Phil 101: Causal Arguments against Dualism

What are the options for a dualist?

We began by discussing different pictures dualists could have about mental/physical causation.

We said the most natural, intuitive view is that sometimes physical happenings cause mental happenings (for example, stepping on a nail causes you to feel pain), sometimes mental cause mental (pain causes anger), and sometimes mental cause physical (the anger causes your face to get red and for your body to move and shout towards your roommate). Views that allow for all these possibilities are called interactionist forms of dualism. Descartes held a view of this sort.

There are more exotic, far-out options for the dualist too.

Some views deny that there are any causal interactions in either direction, not from physical to mental nor from mental to physical. Descartes’s follower Malebranche held a very radical form of this, called “occasionalism.” The details of what he said aren’t important for us.

Another view says that physical events can cause mental ones, but mental never causes physical. (This leaves open whether mental events can cause other mental events.) This is a view that’s called epiphenomenalism.

These alternative views ask us to accept: the hurting quality of your pain does not cause you to yell. The itchiness of your back does not cause you to scratch. These claims are hard to believe.

That’s why our discussion is going to focus on whether dualist interactionist views — the most natural view that a dualist could go for — are reasonable. Materialists have argued that these views are problematic.

van Inwagen’s “Remote Control” Argument

Suppose Alfred is operating a remote-control airplane, and a bird flies into the plane. This is likely to affect the plane’s performance, and Alfred’s ability to control it, but the crash won’t have any direct effect on Alfred. It won’t knock him unconscious, for instance. Similarly if the airplane flies through a cloud of corrosive gas.

This is the kind of situation we should expect if Alfred was something apart from his body. Why should hitting Alfred on the head cause him to become unconscious? Why shouldn’t it instead produce the following effects: Alfred feels a blow to his head, notices his body falling to the ground and no longer doing what he tells it, then he’s left floating in darkness but still conscious and able to muse about his condition. If Alfred’s body drinks alcohol, why aren’t the effects limited to Alfred’s body and his ability to control it?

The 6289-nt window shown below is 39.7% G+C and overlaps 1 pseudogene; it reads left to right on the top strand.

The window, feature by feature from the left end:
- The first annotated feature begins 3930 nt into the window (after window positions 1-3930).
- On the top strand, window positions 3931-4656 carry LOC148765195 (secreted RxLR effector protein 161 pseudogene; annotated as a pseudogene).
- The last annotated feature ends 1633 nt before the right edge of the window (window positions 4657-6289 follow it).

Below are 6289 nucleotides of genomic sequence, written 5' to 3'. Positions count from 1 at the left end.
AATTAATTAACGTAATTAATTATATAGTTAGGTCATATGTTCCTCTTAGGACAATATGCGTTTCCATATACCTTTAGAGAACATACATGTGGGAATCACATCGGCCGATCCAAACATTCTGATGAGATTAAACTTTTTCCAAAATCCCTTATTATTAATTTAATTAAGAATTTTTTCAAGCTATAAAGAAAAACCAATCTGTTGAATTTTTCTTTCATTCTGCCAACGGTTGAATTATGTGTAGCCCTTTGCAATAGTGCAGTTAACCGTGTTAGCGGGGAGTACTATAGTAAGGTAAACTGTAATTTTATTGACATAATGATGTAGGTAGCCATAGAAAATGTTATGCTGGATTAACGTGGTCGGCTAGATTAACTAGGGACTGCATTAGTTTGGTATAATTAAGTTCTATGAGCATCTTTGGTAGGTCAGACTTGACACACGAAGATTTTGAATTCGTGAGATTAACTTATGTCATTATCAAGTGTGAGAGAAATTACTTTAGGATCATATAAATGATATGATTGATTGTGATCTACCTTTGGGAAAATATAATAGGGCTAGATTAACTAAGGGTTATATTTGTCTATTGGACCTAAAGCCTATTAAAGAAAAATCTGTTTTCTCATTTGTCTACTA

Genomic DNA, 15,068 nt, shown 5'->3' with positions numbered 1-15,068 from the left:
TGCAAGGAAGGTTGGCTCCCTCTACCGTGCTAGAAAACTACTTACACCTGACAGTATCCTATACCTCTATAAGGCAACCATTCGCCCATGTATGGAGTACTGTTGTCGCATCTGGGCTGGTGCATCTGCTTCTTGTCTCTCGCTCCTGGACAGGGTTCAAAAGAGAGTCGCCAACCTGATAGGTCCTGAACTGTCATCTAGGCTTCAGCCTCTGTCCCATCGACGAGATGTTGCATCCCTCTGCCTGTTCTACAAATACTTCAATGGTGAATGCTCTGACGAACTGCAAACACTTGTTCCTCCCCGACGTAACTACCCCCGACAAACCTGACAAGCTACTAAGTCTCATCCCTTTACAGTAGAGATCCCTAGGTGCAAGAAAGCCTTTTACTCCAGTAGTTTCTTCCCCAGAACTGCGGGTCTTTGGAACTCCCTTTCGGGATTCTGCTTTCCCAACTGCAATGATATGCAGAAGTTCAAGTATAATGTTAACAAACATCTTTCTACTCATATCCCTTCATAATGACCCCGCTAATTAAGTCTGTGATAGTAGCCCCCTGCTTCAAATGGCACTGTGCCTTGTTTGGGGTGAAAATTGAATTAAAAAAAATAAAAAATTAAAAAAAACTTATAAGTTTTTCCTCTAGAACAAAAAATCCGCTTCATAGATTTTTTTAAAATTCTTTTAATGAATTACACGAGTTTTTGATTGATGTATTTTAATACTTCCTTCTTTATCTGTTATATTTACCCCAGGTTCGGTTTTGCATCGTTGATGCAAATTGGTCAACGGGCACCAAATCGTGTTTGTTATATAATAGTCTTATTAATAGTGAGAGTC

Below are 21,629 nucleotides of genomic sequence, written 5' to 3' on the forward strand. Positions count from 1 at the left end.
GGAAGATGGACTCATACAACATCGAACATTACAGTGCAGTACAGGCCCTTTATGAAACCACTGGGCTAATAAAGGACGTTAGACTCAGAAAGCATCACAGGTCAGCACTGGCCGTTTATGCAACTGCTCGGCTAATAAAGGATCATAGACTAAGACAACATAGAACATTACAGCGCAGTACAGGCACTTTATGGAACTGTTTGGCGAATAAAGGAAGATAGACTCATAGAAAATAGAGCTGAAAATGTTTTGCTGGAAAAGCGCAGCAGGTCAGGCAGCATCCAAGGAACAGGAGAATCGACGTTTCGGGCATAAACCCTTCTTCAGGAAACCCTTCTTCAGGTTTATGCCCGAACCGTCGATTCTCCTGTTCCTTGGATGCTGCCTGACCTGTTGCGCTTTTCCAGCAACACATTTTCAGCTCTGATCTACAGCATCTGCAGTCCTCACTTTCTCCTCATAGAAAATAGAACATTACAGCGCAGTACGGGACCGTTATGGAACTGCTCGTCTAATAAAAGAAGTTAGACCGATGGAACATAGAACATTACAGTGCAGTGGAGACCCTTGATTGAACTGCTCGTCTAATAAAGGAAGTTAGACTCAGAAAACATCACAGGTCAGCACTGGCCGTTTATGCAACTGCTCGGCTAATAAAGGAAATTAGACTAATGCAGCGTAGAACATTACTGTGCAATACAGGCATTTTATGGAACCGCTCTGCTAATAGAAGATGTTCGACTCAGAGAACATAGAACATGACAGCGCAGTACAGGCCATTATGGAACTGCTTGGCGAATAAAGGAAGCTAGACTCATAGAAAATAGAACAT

The body and the mind don’t interact as we’d expect them to interact if the mind was something apart from the body, “remotely controlling” the body, as it were. The connection between them seems to be more intimate than that. The dualists owe us an explanation of why that should be so, if the soul is the independent substance they claim it to be.

How Do the Mental and the Physical Ever “Interface With” Each Other?

It is difficult for dualists to give a coherent account of how there could be any causal interaction between the mental and the physical. For according to the dualists, this would be a matter of some non-physical thing, a soul, interacting with physical things. It is obscure how things with the peculiar properties souls have could exert any causal influence on our bodies. The soul isn’t extended (it takes up no physical space); it isn’t in contact with any bodies; and in itself it has no physical properties (no mass or momentum or electric charge). By what means could something like that causally interact with our bodies?